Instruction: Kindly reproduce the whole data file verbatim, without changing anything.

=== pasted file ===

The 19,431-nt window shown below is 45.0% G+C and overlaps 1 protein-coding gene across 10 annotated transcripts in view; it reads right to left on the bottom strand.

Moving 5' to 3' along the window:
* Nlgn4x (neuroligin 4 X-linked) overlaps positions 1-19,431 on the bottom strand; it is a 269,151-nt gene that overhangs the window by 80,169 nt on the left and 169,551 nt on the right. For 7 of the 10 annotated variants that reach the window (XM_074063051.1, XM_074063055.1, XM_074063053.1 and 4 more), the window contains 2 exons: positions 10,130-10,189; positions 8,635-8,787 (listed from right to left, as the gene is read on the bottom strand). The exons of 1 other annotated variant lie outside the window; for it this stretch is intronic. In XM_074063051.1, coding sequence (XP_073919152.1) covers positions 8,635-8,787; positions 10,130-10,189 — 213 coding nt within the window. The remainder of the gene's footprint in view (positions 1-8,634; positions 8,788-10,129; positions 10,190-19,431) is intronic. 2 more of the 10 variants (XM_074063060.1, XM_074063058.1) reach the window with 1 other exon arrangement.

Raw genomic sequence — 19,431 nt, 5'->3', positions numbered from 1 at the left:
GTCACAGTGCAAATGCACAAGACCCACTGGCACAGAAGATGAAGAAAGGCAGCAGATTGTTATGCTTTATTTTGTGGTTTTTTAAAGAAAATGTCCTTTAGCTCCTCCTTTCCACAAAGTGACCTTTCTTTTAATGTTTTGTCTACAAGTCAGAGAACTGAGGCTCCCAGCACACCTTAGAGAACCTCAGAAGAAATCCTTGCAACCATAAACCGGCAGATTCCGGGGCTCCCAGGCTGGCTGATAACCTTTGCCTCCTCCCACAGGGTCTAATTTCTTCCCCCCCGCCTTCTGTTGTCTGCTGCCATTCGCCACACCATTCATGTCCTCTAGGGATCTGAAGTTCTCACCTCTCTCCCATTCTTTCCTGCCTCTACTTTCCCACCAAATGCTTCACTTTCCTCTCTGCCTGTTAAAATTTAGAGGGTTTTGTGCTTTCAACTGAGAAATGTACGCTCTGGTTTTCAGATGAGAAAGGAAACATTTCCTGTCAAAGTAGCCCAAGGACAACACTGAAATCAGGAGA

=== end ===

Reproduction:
The 19,431-nt window shown below is 45.0% G+C and overlaps 1 protein-coding gene across 10 annotated transcripts in view; it reads right to left on the bottom strand.

Moving 5' to 3' along the window:
* Nlgn4x (neuroligin 4 X-linked) overlaps positions 1-19,431 on the bottom strand; it is a 269,151-nt gene that overhangs the window by 80,169 nt on the left and 169,551 nt on the right. For 7 of the 10 annotated variants that reach the window (XM_074063051.1, XM_074063055.1, XM_074063053.1 and 4 more), the window contains 2 exons: positions 10,130-10,189; positions 8,635-8,787 (listed from right to left, as the gene is read on the bottom strand). The exons of 1 other annotated variant lie outside the window; for it this stretch is intronic. In XM_074063051.1, coding sequence (XP_073919152.1) covers positions 8,635-8,787; positions 10,130-10,189 — 213 coding nt within the window. The remainder of the gene's footprint in view (positions 1-8,634; positions 8,788-10,129; positions 10,190-19,431) is intronic. 2 more of the 10 variants (XM_074063060.1, XM_074063058.1) reach the window with 1 other exon arrangement.

Raw genomic sequence — 19,431 nt, 5'->3', positions numbered from 1 at the left:
GTCACAGTGCAAATGCACAAGACCCACTGGCACAGAAGATGAAGAAAGGCAGCAGATTGTTATGCTTTATTTTGTGGTTTTTTAAAGAAAATGTCCTTTAGCTCCTCCTTTCCACAAAGTGACCTTTCTTTTAATGTTTTGTCTACAAGTCAGAGAACTGAGGCTCCCAGCACACCTTAGAGAACCTCAGAAGAAATCCTTGCAACCATAAACCGGCAGATTCCGGGGCTCCCAGGCTGGCTGATAACCTTTGCCTCCTCCCACAGGGTCTAATTTCTTCCCCCCCGCCTTCTGTTGTCTGCTGCCATTCGCCACACCATTCATGTCCTCTAGGGATCTGAAGTTCTCACCTCTCTCCCATTCTTTCCTGCCTCTACTTTCCCACCAAATGCTTCACTTTCCTCTCTGCCTGTTAAAATTTAGAGGGTTTTGTGCTTTCAACTGAGAAATGTACGCTCTGGTTTTCAGATGAGAAAGGAAACATTTCCTGTCAAAGTAGCCCAAGGACAACACTGAAATCAGGAGA